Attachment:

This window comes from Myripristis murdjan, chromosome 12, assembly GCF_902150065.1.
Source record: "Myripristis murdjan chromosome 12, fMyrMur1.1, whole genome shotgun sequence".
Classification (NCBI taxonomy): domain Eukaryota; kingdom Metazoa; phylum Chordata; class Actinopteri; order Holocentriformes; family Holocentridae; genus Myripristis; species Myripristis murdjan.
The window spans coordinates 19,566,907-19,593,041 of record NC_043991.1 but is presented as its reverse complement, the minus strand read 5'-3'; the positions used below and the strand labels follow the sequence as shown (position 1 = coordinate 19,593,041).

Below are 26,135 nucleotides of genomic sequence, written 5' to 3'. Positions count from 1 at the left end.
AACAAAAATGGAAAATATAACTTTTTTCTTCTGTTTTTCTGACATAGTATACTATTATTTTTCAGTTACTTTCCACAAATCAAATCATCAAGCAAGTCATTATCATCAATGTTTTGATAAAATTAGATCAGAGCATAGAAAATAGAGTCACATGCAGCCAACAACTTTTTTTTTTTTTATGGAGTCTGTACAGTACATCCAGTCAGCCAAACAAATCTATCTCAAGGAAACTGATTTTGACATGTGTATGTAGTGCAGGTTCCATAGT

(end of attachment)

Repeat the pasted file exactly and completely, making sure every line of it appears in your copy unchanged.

This window comes from Myripristis murdjan, chromosome 12, assembly GCF_902150065.1.
Source record: "Myripristis murdjan chromosome 12, fMyrMur1.1, whole genome shotgun sequence".
Classification (NCBI taxonomy): domain Eukaryota; kingdom Metazoa; phylum Chordata; class Actinopteri; order Holocentriformes; family Holocentridae; genus Myripristis; species Myripristis murdjan.
The window spans coordinates 19,566,907-19,593,041 of record NC_043991.1 but is presented as its reverse complement, the minus strand read 5'-3'; the positions used below and the strand labels follow the sequence as shown (position 1 = coordinate 19,593,041).

Below are 26,135 nucleotides of genomic sequence, written 5' to 3'. Positions count from 1 at the left end.
AACAAAAATGGAAAATATAACTTTTTTCTTCTGTTTTTCTGACATAGTATACTATTATTTTTCAGTTACTTTCCACAAATCAAATCATCAAGCAAGTCATTATCATCAATGTTTTGATAAAATTAGATCAGAGCATAGAAAATAGAGTCACATGCAGCCAACAACTTTTTTTTTTTTTATGGAGTCTGTACAGTACATCCAGTCAGCCAAACAAATCTATCTCAAGGAAACTGATTTTGACATGTGTATGTAGTGCAGGTTCCATAGT